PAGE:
This Savage Song by V.E. Schwab | Weaving Pages: This Savage Song by V.E. Schwab

Monday, 12 September 2016

This Savage Song by V.E. Schwab


Title: This Savage Song
Author: Victoria Schwab
Series: Monsters of Verity #2
Source: Publisher (Edelweiss)
Publisher: Greenwillow Books
Release Date: July 5th 2016
No. of Pages: 464


There’s no such thing as safe in a city at war, a city overrun with monsters. In this dark urban fantasy from author Victoria Schwaba young woman and a young man must choose whether to become heroes or villains—and friends or enemies—with the future of their home at stake. The first of two books.

Kate Harker and August Flynn are the heirs to a divided city—a city where the violence has begun to breed actual monsters. All Kate wants is to be as ruthless as her father, who lets the monsters roam free and makes the humans pay for his protection. All August wants is to be human, as good-hearted as his own father, to play a bigger role in protecting the innocent—but he’s one of the monsters. One who can steal a soul with a simple strain of music. When the chance arises to keep an eye on Kate, who’s just been kicked out of her sixth boarding school and returned home, August jumps at it. But Kate discovers August’s secret, and after a failed assassination attempt the pair must flee for their lives.
-(Goodreads)
4 stars
There is something quite extraordinary about V.E. Schwab’s novel, This Savage Song, and I would accuse its ability to be absolutely ruthless and yet utterly entrancing of being the reason. It’s a strange chord of gore and eloquent prose that is absolutely satisfying, and I can’t help but want to demand that all dystopian and fantasy novels are written in the exact same way.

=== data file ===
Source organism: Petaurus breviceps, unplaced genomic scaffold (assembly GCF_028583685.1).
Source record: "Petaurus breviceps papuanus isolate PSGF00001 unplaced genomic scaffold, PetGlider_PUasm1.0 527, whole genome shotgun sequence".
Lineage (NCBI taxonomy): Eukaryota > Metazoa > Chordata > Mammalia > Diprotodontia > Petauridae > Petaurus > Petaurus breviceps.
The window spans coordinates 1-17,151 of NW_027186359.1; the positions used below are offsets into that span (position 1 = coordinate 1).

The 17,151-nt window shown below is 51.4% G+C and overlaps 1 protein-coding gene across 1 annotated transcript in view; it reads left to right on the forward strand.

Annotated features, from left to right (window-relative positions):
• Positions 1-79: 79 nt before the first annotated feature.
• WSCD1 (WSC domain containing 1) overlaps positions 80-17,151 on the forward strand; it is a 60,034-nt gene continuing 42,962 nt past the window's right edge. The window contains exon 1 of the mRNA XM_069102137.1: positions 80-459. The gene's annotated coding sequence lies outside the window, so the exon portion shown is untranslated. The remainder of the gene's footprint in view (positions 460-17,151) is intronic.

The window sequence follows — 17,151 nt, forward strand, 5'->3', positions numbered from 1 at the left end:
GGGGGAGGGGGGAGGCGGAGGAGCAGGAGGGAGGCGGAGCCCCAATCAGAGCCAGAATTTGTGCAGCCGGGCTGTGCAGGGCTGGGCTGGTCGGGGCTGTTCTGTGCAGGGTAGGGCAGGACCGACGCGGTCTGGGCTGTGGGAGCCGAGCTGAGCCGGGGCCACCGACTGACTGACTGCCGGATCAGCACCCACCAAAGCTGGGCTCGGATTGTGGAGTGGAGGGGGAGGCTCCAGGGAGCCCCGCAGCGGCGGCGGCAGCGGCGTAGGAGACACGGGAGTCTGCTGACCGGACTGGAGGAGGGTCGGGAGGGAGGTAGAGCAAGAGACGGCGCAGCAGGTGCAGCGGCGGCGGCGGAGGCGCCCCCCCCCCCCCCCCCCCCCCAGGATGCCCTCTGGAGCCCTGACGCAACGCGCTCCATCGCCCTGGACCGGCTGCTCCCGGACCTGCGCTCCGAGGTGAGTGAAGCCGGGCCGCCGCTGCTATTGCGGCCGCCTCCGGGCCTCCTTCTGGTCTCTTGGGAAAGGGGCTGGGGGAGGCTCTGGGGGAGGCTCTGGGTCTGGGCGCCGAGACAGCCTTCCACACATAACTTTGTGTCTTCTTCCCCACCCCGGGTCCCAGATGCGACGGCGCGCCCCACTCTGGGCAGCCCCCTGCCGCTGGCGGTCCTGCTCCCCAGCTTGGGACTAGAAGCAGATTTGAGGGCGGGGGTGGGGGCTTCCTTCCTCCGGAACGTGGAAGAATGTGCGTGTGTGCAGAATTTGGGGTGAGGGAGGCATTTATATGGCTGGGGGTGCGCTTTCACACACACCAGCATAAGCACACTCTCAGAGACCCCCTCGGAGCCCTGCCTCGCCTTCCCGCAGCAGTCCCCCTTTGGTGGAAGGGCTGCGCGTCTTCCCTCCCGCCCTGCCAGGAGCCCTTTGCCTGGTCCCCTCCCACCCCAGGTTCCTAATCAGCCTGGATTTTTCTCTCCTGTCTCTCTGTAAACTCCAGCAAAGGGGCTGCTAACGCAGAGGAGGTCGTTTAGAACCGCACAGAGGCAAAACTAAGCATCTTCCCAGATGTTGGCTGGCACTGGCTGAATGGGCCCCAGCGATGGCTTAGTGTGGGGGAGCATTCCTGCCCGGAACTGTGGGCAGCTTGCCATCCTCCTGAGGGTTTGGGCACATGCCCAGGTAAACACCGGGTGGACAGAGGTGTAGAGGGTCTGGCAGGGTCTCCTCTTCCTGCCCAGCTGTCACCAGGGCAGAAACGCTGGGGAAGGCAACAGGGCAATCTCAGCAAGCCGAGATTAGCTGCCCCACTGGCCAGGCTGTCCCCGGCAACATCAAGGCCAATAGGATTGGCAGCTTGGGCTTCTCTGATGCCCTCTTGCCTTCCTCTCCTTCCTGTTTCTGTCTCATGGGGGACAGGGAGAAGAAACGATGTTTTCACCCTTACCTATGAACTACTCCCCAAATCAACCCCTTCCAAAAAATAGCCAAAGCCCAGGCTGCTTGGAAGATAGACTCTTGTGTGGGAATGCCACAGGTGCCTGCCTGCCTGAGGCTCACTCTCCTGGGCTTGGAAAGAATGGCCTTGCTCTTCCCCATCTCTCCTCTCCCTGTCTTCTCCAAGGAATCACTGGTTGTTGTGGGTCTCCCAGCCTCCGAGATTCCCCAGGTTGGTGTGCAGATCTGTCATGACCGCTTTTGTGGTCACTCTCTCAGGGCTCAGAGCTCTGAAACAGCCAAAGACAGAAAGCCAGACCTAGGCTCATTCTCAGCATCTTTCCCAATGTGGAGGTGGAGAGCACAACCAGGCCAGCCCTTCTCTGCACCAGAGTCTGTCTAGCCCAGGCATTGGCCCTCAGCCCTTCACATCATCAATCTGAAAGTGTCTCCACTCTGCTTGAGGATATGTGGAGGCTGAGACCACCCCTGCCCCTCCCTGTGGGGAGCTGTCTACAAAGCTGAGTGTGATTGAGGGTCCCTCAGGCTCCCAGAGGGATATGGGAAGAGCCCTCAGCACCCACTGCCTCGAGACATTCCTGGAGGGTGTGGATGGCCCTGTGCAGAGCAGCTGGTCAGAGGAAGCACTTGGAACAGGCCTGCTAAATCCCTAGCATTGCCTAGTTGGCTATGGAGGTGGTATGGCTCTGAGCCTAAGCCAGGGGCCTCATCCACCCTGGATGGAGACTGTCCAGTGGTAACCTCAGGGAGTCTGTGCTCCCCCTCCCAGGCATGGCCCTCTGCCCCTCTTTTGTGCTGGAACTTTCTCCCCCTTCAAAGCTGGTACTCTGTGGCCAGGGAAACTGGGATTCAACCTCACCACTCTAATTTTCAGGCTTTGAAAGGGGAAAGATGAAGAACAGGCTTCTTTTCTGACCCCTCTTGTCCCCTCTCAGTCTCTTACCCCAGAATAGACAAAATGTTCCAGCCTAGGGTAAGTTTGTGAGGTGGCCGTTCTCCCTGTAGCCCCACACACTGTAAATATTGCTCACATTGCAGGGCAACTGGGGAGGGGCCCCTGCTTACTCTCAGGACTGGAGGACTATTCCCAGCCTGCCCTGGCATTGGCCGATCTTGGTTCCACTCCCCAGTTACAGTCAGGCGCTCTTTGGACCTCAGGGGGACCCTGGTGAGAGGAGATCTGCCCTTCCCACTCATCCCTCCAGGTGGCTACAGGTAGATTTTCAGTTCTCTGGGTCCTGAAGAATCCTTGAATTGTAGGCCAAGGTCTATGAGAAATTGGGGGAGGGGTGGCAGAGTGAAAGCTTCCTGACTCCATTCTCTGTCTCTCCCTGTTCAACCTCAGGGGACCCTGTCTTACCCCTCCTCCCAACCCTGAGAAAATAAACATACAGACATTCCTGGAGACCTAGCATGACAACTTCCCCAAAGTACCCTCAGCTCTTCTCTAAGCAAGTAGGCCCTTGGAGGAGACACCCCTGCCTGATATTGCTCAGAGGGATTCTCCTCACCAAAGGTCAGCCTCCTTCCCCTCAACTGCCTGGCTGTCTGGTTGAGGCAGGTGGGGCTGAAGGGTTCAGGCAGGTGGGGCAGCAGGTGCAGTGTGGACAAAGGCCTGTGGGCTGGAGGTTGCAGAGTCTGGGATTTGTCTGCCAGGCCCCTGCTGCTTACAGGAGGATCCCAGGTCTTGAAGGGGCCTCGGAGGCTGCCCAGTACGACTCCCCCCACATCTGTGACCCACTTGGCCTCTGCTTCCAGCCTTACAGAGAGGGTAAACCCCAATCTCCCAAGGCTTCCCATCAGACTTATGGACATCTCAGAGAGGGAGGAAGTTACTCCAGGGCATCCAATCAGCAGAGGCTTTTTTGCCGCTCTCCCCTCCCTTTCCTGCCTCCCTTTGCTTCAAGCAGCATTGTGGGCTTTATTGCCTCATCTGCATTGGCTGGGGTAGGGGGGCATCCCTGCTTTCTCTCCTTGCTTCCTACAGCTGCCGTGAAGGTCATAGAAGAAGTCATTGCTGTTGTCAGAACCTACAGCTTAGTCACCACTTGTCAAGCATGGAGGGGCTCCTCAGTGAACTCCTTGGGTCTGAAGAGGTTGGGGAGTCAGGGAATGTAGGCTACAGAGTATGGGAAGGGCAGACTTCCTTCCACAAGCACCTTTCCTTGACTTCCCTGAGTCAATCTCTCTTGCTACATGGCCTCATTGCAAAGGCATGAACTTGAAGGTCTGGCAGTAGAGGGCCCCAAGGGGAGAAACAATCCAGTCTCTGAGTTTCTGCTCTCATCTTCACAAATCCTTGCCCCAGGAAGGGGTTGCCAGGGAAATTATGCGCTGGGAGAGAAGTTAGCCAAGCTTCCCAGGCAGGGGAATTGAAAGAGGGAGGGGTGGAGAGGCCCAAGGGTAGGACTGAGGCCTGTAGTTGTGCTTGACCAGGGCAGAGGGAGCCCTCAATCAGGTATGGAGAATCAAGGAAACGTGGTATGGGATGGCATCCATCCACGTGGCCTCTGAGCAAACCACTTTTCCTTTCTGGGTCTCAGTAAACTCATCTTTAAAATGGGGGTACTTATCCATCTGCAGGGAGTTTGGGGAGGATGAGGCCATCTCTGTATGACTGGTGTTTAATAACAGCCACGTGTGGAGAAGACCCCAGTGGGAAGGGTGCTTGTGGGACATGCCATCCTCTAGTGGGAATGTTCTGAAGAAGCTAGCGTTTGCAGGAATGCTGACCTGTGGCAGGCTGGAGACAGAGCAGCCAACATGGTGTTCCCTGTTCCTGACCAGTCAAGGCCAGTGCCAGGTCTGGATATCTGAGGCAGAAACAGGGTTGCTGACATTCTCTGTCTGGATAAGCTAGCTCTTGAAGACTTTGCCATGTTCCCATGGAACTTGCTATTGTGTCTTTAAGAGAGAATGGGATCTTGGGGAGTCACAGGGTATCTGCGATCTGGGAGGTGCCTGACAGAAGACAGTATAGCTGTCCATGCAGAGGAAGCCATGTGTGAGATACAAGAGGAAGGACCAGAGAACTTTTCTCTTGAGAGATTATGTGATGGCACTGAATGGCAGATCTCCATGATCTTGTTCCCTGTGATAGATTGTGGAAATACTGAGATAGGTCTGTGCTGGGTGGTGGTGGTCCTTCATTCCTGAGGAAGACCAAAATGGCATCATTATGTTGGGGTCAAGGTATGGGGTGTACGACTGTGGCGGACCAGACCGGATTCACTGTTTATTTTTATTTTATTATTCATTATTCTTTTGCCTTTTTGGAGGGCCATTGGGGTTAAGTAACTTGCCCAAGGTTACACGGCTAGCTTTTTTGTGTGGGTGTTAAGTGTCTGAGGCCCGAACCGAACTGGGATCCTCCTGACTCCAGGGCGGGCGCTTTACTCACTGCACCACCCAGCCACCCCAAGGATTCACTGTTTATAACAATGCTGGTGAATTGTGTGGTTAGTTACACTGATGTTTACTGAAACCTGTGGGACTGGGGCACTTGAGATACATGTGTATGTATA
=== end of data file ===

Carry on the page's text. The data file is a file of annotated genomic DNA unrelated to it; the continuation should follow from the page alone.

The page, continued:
Undeniably, This Savage Song’s defining element is its rich, rich writing. Schwab hits on the head exactly the kind of writing that needs to be included in YA novels, particularly those that veer more towards action and adventure plots. Contemporary novels often require liberal amounts of description to get across the emotional focus of the story and this should apply to all other genres too. Many times, I don’t feel there has been any heavy investment in building upon imagery and emotions or that the author has forgone the use of their brilliant linguistic skills in favour of a fast pace and some suspense. To me, this is an absolute shame because it’s when you combine all these elements that you get gems like This Savage Song.

The bottom line is, skilful prose can make or break a novel, and for me it’s inclusion definitely makes it. Yet the most intriguing part is the way the lovely intricacies in Schwab’s writing offset the violence and carnage, and surprisingly compliment each other. This is a book who’s contents support it’s title; it is savage, and I love that. Though I didn’t find myself being too impressed by the plot or the characters (don’t get me wrong, they were both great, I just didn’t have my mind blow by them) I did adore the moral ambiguity, the perpetual grey that invaded the scenes. Everything was as murky and harsh as the city itself, and for me this created a really great atmosphere to continue that melding of good and evil throughout the story.


If there is one thing I know, it’s that This Savage Song will be a perpetual itch in my mind until I read its sequel, and for that I have to applaud V.E. Schwab for her epic tale.


rita xo

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